Copy of Conscription Law; the number of recruits; penalties imposed on those who were unsuccessful in obtaining conscientious objector status; areas, excluding Chechnya, where conscripts would be subjected to armed combat (January 2000 - November 2000) [RUS35824.E]

A 1 July 2000 International Herald Tribune article states:

Requests for alternative service are rarer: about 1,500 a year according to pacifist groups. Under Article 59 of the Russian Constitution, conscientious objectors have the right to perform civilian work rather than submit to service in the armed forces. But the Russian Parliament has never established or publicized guidelines for such service.

A 27 October 2000 ITAR-TASS article states:

The Russian Defence Ministry and the State Duma lower house of parliament are working jointly on the bill concerning alternative civil service, Chief-of-Staff of the Russian Armed Forces Anatoly Kvashnin told Itar-Tass on Friday. Kvashnin confirmed the statement of Duma defence committee chairman Andrei Nikolayev, who said on Thursday the ministry and lawmakers were drafting the bill together....Kvashnin declined to forecast the time of the bill's passing. "Everything depends on the State Duma," he said. Nikolayev said on Thursday the bill was likely to be approved already in spring 2001.

For information on the number of conscripts drafted annually, on alternative service and on the avoidance of military service, please see RUS32254.EX of 24 June 1999.

A 28 April 2000 Christian Science Monitor article states that "about 500 young Russian men end up in prison every year for rashly mentioning their constitutional right to an alternative when called up for obligatory military service."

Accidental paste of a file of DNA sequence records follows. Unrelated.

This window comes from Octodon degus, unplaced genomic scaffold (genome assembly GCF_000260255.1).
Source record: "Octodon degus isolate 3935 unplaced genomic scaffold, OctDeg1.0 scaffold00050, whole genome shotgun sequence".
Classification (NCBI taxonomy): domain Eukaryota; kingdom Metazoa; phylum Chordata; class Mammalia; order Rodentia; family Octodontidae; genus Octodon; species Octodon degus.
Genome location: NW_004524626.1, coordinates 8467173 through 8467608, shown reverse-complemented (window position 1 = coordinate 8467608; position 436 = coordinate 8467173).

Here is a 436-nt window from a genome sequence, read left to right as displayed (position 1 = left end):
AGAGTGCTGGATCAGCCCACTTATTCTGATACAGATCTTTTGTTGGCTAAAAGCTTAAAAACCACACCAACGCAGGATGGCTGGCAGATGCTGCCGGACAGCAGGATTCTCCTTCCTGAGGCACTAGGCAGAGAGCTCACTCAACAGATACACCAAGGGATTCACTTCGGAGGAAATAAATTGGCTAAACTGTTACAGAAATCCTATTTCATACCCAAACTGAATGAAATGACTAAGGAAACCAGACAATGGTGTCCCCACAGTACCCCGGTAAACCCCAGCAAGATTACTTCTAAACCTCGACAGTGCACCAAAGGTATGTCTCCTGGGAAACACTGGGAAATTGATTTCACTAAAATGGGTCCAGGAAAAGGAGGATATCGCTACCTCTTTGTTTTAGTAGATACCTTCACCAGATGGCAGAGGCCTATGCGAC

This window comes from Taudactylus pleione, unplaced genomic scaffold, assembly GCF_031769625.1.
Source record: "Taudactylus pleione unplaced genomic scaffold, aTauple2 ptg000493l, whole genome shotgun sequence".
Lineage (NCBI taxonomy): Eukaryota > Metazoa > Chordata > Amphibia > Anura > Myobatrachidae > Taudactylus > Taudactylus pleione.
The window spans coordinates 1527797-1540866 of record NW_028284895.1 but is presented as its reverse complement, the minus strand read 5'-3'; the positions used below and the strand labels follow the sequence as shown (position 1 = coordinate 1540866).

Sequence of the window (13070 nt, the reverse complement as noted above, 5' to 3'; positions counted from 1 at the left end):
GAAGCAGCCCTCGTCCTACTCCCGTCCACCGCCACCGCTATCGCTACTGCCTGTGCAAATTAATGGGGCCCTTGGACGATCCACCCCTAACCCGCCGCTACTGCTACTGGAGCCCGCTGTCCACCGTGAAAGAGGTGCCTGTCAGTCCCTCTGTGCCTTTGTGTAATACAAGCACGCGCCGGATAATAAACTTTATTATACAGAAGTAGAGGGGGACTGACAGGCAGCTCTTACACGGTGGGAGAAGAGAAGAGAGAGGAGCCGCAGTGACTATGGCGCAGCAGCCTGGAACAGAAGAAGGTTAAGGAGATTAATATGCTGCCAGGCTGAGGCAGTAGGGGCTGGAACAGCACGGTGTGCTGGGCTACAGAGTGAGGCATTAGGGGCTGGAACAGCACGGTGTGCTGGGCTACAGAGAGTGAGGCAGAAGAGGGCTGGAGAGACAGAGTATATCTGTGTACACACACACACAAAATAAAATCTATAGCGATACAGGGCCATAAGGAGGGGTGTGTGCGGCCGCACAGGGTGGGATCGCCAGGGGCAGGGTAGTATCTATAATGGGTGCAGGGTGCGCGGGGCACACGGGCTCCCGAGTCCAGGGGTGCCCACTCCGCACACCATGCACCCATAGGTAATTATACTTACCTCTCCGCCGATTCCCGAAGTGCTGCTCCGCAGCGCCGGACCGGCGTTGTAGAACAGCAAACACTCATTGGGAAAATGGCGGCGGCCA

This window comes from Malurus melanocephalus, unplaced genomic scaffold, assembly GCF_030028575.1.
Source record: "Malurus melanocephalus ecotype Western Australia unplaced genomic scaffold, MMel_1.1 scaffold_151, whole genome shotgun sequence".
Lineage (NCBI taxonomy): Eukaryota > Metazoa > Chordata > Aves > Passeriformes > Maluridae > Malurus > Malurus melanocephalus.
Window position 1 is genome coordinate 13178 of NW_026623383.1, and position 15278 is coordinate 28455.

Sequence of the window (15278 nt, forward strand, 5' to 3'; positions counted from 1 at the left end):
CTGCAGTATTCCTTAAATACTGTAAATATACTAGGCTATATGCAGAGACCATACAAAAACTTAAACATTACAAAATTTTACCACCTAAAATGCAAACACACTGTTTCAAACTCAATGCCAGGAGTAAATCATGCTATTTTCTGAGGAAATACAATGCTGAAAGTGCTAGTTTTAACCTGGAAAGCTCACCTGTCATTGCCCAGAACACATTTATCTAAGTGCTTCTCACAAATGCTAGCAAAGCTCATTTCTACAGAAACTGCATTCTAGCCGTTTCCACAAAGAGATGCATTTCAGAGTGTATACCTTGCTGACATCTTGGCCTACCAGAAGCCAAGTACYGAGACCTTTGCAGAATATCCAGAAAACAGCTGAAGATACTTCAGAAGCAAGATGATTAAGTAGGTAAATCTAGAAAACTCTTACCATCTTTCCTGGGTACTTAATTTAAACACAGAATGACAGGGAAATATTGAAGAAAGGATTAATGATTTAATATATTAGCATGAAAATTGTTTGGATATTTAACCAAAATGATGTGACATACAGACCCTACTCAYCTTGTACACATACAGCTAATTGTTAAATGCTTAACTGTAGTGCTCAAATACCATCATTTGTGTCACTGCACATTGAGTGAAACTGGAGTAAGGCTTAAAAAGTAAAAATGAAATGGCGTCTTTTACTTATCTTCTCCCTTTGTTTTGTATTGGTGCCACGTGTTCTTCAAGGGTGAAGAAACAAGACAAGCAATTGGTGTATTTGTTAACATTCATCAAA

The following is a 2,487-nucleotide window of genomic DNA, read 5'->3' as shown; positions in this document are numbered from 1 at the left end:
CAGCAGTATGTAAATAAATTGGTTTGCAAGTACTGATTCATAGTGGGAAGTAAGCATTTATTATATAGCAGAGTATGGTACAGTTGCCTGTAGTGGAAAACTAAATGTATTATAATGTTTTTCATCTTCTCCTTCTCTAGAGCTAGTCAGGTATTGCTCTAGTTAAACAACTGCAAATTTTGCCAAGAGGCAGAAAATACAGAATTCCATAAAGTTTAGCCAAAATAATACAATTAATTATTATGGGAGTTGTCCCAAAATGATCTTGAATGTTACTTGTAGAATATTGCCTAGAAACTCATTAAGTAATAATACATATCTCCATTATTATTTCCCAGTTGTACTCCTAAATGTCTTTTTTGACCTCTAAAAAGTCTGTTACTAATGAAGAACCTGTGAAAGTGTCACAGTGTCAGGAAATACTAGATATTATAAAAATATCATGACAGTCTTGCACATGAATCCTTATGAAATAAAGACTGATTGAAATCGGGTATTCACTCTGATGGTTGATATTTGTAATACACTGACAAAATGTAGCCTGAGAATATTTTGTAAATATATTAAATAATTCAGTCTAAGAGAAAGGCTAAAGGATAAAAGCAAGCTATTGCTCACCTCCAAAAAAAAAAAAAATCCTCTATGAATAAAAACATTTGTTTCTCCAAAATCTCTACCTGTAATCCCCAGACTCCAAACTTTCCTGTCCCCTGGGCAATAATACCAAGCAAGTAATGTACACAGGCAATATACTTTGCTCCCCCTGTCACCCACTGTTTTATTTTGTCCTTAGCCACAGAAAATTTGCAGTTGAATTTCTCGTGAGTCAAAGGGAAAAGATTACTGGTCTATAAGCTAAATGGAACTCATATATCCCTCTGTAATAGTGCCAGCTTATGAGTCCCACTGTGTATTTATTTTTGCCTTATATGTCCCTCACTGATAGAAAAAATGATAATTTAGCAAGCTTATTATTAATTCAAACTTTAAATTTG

The following Russian court decisions pertaining to exemption from military service have been obtained from the Website of the Moscow-based Antimilitarist Radical Association:

February 9 [2000], Novgorod. Today the City Court of Novgorod has sentenced Arkadii Zarakovskii to a year of imprisonment on probation. Zarakovkii is a conscientious objector fighting for his right to perform the alternative civilian service instead of the military service.
March 2 [2000], Lyskovo (Nizhegorodsky region). The City Court of Lyskovo sentenced the 22-years conscientious objector Andrey Vasiliev who since 1997 has been striving for his constitutional right to perform the alternative civilian service instead of the military service, to a fine of 200 minimal salaries (more that 16,000 rubles) according to the Art. 328.1 of the Russian Criminal Code ("evading the military service").
March 23 [2000], Moscow. The Tushinsky Intermunicipal Court of Moscow (Judge Elena Nikitian) has acquitted for the lack of corpus deliciti the member of the Radical Party and the ARA Vasily Bazhenov, accused of "evading the military service" according to Art. 328.1 of the Russian Criminal Code.

Petrozavodsk-Moscow, August 10, 2000.

The Military Court of the Petrozavodsk garrison examined today the criminal case of the conscientious objector Andrey Zudov, accused according to Art. 338.1 of the Russian Criminal Code (desertion), and sentenced him to two years of imprisonment. Nevertheless, in the same sentence the court applied the act on amnesty in view of the anniversary of the victory in the Great Patriotic War and discharged the convict of serving his sentence.